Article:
The assessment for this paper will comprise largely of regular tutorial submissions, a laboratoryreport, a mid-semester test and the final exam. The coverage of the test as well as the timing of the test will be provided within term 3.The internal assessment for the course has two aims. The first is clearly for us to obtain information about how well you understand the material being taught. Such assessment is known as summative assessment. However the assessment also plays a second more important role, in that it provides you with feedback on your progress, and highlights things that you haven’t completely understood.This is called formative assessment. Make sure you do all internal assessments for the courseconscientiously and reflect on your work after it has been marked.Test and Exam: The test and exam are worth 80% of the final grade. The test will consist of a fewproblems and student solutions will be provided after the test session. These problems will bemarked and returned to the students within approximately 3 weeks. The test will be conductedunder conditions normal for an examination.The solutions prepared by the students must be legible and well presented. Poorly presentedmaterial will be given 0 marks. If you suspect there is an error in the test or exam, you must make a reasonable assumption and proceed with the question. If there was indeed an error, you will not be penalised. Applications for aegrotats or special consideration based on errors in the test/exam questions will not be accepted.Tutorials: Weekly tutorial submissions provide an opportunity for students to implement the ideaspresented during lectures, with support from staff and tutors. They normally take the form of aproblems class, where one or two questions are set and solutions are collected at the end of thetutorial session. Each tutorial is worth two marks. Students who are unable to complete thequestion, but are able to make a reasonable attempt at the question(s) will receive one mark forthe tutorial session. The tutorials also provide an important opportunity for students to discussdifficulties associated with the material presented in the lectures directly with the lecturer.As with the test, the solutions prepared by students must be legible and well presented; poorlypresented material will be given 0 marks.Note:1. You cannot pass this course unless you achieve a mark of at least 40% in each of the mid-semester test and the final exam. A student who scored 35-40% in either the test or exam, but performs very well in the other, may be eligible for a pass in the course.2. All assignments must be submitted by the due date. Late submissions will not be accepted. If a student is unable to complete and submit an assignment by the deadline due to personal circumstances beyond their control they should discuss this with the lecturer involved as soon as possible.3. All assignments can be done individually or in pairs. If done in pairs a single submission for marking is required and both students receive the same mark. It is important that both students play an equal role in completing the assessment as the internal assessment is designed to prepare you for the formal assessments.4. All laboratory reports must be done individually."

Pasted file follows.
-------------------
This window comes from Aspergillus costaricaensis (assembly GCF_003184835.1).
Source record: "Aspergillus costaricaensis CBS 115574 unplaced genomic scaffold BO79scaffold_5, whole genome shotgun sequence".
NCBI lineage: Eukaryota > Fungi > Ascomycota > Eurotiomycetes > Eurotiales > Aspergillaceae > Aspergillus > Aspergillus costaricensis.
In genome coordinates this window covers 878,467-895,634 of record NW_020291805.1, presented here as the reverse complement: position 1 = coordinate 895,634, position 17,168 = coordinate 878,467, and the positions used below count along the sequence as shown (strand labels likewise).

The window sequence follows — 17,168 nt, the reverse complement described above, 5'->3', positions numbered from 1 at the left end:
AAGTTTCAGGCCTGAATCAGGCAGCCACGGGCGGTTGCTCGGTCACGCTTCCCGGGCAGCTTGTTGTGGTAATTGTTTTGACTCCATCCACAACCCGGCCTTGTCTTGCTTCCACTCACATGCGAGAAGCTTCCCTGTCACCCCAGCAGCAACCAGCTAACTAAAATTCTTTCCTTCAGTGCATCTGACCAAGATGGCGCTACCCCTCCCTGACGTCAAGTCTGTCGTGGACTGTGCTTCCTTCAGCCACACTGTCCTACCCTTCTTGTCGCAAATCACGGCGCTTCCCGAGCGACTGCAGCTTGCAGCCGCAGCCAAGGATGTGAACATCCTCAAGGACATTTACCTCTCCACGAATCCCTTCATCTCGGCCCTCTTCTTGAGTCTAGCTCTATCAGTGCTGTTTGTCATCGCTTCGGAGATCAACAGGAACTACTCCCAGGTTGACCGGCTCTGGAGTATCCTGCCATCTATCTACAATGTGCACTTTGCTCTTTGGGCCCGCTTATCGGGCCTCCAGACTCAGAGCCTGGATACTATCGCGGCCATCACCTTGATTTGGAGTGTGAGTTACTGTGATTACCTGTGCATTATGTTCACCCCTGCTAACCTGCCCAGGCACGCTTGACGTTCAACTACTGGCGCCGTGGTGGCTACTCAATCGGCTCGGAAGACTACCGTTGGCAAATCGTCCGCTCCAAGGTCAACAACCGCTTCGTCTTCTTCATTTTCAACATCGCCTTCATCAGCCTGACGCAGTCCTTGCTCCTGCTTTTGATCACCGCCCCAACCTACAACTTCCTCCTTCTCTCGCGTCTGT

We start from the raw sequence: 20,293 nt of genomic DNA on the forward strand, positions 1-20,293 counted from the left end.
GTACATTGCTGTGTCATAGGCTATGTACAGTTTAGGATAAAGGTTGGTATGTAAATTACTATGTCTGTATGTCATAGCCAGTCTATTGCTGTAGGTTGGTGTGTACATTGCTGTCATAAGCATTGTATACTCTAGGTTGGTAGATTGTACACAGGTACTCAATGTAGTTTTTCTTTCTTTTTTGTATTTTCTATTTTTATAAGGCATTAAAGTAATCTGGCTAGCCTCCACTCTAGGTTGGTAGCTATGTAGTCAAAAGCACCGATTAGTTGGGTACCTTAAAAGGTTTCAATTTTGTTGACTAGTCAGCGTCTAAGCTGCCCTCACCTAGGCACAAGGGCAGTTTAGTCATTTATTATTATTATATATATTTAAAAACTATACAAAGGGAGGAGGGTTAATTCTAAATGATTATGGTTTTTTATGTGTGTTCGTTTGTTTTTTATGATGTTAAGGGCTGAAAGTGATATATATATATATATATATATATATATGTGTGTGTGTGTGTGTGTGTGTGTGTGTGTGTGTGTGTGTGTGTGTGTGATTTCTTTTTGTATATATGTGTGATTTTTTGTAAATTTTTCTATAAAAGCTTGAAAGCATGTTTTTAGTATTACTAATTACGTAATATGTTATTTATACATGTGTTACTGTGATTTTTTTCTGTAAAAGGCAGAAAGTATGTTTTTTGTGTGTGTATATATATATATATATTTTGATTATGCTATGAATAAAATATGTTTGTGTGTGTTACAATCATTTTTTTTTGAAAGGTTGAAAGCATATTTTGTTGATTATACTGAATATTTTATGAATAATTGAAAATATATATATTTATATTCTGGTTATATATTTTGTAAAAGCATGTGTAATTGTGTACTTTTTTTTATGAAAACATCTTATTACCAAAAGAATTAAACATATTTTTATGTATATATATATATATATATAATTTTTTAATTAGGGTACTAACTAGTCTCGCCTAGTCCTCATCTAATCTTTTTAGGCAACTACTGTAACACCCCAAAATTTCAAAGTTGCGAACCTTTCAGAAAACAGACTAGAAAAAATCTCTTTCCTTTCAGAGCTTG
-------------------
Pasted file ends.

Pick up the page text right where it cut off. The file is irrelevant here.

Domestic fee $1,030.00
International fee $5,750.00
* All fees are inclusive of NZ GST or any equivalent overseas tax, and do not include any programme level discount or additional course-related expenses.
For further information see
Civil and Natural Resources Engineering